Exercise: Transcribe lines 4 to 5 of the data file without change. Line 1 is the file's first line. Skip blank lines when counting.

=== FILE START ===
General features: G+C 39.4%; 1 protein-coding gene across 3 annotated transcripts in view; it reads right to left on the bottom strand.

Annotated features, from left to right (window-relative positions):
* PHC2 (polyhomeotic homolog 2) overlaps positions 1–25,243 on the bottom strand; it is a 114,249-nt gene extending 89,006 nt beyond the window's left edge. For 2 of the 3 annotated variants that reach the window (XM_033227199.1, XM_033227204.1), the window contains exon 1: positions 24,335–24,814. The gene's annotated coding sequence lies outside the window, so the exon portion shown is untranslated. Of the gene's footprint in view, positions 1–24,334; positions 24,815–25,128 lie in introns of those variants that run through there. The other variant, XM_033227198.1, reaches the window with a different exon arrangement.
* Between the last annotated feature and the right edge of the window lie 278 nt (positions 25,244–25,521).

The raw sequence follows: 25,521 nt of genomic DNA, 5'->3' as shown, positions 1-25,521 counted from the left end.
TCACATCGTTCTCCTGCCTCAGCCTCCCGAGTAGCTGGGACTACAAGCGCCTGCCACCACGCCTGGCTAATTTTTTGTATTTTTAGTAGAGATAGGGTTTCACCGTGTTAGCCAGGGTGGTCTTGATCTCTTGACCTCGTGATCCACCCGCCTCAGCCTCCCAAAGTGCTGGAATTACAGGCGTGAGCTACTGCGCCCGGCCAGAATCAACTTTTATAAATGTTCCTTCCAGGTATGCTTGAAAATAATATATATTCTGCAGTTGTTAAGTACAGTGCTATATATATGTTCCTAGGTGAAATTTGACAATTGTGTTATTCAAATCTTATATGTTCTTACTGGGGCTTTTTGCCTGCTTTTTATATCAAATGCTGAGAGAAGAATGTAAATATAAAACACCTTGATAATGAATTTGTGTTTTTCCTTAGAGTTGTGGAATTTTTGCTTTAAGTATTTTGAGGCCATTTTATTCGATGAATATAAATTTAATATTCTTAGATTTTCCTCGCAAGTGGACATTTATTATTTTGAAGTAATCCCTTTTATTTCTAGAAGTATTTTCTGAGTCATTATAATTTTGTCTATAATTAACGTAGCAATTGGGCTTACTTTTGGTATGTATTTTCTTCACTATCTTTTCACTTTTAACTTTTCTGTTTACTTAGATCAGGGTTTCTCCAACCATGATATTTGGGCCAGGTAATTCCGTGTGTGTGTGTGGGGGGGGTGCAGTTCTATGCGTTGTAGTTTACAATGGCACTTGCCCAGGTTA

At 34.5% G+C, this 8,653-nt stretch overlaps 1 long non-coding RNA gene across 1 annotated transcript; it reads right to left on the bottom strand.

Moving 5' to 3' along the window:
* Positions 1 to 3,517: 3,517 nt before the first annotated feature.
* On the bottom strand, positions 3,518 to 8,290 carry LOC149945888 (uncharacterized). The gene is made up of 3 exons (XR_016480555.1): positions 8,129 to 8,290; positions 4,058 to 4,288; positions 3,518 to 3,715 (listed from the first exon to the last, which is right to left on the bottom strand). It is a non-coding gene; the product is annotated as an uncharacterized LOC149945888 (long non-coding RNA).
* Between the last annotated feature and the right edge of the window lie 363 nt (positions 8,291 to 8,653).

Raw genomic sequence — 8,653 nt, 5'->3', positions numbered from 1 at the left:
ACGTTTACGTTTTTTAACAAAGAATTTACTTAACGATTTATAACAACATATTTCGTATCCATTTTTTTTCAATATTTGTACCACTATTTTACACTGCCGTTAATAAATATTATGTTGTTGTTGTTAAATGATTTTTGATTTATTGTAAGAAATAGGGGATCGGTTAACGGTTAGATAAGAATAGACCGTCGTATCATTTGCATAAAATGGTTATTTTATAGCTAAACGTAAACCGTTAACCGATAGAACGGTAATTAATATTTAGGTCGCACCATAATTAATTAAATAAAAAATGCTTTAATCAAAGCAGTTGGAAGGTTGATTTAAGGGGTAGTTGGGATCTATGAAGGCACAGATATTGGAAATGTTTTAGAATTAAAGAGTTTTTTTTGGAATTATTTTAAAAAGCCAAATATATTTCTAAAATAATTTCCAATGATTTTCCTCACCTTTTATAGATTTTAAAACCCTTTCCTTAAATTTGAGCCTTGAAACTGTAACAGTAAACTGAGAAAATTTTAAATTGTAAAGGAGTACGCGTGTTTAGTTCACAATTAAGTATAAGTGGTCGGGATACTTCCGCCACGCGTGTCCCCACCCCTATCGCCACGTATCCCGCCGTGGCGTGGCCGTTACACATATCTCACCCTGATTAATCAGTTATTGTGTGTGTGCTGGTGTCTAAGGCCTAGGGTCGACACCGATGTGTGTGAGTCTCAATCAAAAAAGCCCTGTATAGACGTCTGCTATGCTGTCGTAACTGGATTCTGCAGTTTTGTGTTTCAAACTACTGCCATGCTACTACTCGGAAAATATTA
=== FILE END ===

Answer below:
* Between the last annotated feature and the right edge of the window lie 278 nt (positions 25,244–25,521).

The raw sequence follows: 25,521 nt of genomic DNA, 5'->3' as shown, positions 1-25,521 counted from the left end.